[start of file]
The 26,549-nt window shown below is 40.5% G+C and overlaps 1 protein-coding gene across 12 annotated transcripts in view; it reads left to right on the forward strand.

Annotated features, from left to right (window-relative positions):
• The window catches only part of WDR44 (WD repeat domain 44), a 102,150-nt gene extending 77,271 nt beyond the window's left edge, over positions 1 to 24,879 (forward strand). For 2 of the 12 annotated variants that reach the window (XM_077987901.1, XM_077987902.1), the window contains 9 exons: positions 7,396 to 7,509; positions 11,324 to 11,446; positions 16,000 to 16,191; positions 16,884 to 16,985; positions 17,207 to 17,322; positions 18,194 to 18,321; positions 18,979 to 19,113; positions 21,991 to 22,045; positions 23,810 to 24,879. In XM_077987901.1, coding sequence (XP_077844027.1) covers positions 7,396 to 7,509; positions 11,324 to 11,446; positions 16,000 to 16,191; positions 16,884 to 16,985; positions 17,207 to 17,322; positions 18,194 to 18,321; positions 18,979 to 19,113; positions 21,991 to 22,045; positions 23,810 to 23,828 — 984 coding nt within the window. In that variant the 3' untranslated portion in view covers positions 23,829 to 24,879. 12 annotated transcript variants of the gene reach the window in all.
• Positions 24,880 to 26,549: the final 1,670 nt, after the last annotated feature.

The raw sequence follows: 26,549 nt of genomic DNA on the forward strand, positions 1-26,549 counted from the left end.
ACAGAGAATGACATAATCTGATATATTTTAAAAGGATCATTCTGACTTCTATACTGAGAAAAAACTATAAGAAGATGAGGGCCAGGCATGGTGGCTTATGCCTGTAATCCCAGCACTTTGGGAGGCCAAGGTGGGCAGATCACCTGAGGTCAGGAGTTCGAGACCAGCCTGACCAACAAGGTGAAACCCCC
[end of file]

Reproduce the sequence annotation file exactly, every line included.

The 26,549-nt window shown below is 40.5% G+C and overlaps 1 protein-coding gene across 12 annotated transcripts in view; it reads left to right on the forward strand.

Annotated features, from left to right (window-relative positions):
• The window catches only part of WDR44 (WD repeat domain 44), a 102,150-nt gene extending 77,271 nt beyond the window's left edge, over positions 1 to 24,879 (forward strand). For 2 of the 12 annotated variants that reach the window (XM_077987901.1, XM_077987902.1), the window contains 9 exons: positions 7,396 to 7,509; positions 11,324 to 11,446; positions 16,000 to 16,191; positions 16,884 to 16,985; positions 17,207 to 17,322; positions 18,194 to 18,321; positions 18,979 to 19,113; positions 21,991 to 22,045; positions 23,810 to 24,879. In XM_077987901.1, coding sequence (XP_077844027.1) covers positions 7,396 to 7,509; positions 11,324 to 11,446; positions 16,000 to 16,191; positions 16,884 to 16,985; positions 17,207 to 17,322; positions 18,194 to 18,321; positions 18,979 to 19,113; positions 21,991 to 22,045; positions 23,810 to 23,828 — 984 coding nt within the window. In that variant the 3' untranslated portion in view covers positions 23,829 to 24,879. 12 annotated transcript variants of the gene reach the window in all.
• Positions 24,880 to 26,549: the final 1,670 nt, after the last annotated feature.

The raw sequence follows: 26,549 nt of genomic DNA on the forward strand, positions 1-26,549 counted from the left end.
ACAGAGAATGACATAATCTGATATATTTTAAAAGGATCATTCTGACTTCTATACTGAGAAAAAACTATAAGAAGATGAGGGCCAGGCATGGTGGCTTATGCCTGTAATCCCAGCACTTTGGGAGGCCAAGGTGGGCAGATCACCTGAGGTCAGGAGTTCGAGACCAGCCTGACCAACAAGGTGAAACCCCC